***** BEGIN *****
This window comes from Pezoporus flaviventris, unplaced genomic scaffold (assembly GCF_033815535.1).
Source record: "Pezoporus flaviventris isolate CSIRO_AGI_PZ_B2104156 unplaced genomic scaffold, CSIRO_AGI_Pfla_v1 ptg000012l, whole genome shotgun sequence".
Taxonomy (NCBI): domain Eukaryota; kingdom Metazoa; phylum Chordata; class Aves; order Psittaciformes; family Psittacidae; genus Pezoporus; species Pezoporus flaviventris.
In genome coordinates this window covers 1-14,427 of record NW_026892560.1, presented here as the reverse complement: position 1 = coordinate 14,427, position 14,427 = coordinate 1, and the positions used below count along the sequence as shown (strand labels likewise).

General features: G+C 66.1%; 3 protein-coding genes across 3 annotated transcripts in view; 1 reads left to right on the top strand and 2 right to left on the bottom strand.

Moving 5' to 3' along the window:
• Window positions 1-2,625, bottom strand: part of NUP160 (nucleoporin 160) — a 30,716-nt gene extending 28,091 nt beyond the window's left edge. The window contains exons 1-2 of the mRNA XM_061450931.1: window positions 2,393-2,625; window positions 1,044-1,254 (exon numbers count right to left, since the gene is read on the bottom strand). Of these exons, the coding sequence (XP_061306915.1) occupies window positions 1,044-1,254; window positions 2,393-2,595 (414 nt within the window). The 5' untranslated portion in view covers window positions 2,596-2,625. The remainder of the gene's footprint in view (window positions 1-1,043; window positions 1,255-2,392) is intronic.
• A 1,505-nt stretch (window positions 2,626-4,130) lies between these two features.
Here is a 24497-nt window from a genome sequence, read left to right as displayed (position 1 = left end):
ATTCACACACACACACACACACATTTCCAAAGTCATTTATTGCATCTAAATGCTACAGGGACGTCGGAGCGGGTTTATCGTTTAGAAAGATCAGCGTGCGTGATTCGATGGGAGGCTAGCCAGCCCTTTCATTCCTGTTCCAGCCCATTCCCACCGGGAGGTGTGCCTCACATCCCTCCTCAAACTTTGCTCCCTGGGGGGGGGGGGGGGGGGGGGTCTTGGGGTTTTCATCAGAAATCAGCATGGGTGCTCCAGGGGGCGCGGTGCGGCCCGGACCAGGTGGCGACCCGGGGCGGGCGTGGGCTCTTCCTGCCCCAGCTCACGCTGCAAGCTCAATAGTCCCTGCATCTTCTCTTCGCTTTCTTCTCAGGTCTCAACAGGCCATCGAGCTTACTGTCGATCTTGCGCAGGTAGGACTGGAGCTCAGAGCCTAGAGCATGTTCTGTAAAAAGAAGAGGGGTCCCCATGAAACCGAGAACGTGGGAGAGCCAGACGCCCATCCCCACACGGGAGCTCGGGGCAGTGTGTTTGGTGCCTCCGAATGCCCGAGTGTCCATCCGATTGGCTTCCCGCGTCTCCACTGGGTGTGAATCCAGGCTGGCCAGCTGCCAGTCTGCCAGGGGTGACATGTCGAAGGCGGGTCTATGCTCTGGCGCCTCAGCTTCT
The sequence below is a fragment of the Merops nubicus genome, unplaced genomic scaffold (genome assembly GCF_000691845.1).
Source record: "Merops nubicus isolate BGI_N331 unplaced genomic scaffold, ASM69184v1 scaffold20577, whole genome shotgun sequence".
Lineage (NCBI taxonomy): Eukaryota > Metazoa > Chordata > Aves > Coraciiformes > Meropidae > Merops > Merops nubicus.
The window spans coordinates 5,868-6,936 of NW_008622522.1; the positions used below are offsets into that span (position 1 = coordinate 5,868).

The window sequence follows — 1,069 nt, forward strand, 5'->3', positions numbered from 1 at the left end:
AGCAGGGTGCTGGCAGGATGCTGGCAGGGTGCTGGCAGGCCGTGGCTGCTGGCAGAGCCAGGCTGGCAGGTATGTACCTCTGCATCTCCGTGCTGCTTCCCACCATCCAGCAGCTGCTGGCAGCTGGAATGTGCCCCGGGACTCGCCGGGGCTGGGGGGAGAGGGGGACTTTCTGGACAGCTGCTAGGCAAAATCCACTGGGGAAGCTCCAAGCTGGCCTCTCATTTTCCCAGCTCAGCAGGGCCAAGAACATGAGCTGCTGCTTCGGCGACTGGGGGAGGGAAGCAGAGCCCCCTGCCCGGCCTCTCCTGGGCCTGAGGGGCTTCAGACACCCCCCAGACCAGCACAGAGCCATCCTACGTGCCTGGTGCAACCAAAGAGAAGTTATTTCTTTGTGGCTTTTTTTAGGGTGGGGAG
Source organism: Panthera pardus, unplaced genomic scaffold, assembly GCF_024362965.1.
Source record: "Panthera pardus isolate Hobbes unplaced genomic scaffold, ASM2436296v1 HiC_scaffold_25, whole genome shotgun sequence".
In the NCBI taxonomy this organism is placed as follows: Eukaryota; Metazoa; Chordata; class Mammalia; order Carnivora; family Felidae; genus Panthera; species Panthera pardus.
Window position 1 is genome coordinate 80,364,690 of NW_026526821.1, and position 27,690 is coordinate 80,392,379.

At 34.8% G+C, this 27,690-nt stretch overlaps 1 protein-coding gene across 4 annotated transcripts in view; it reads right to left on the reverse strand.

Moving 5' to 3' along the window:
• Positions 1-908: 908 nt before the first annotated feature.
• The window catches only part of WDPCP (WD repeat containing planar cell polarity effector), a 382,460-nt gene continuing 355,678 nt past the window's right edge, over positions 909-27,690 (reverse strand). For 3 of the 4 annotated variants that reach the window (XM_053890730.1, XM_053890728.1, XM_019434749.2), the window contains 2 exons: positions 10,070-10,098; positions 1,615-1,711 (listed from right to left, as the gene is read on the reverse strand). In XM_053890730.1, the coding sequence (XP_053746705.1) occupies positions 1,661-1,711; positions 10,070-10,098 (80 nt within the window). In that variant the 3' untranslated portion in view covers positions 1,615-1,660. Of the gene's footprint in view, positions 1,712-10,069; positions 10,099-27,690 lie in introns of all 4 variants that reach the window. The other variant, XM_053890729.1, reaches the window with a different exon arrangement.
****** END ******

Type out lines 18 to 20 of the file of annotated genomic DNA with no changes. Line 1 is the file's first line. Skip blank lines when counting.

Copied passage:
Source record: "Panthera pardus isolate Hobbes unplaced genomic scaffold, ASM2436296v1 HiC_scaffold_25, whole genome shotgun sequence".
In the NCBI taxonomy this organism is placed as follows: Eukaryota; Metazoa; Chordata; class Mammalia; order Carnivora; family Felidae; genus Panthera; species Panthera pardus.
Window position 1 is genome coordinate 80,364,690 of NW_026526821.1, and position 27,690 is coordinate 80,392,379.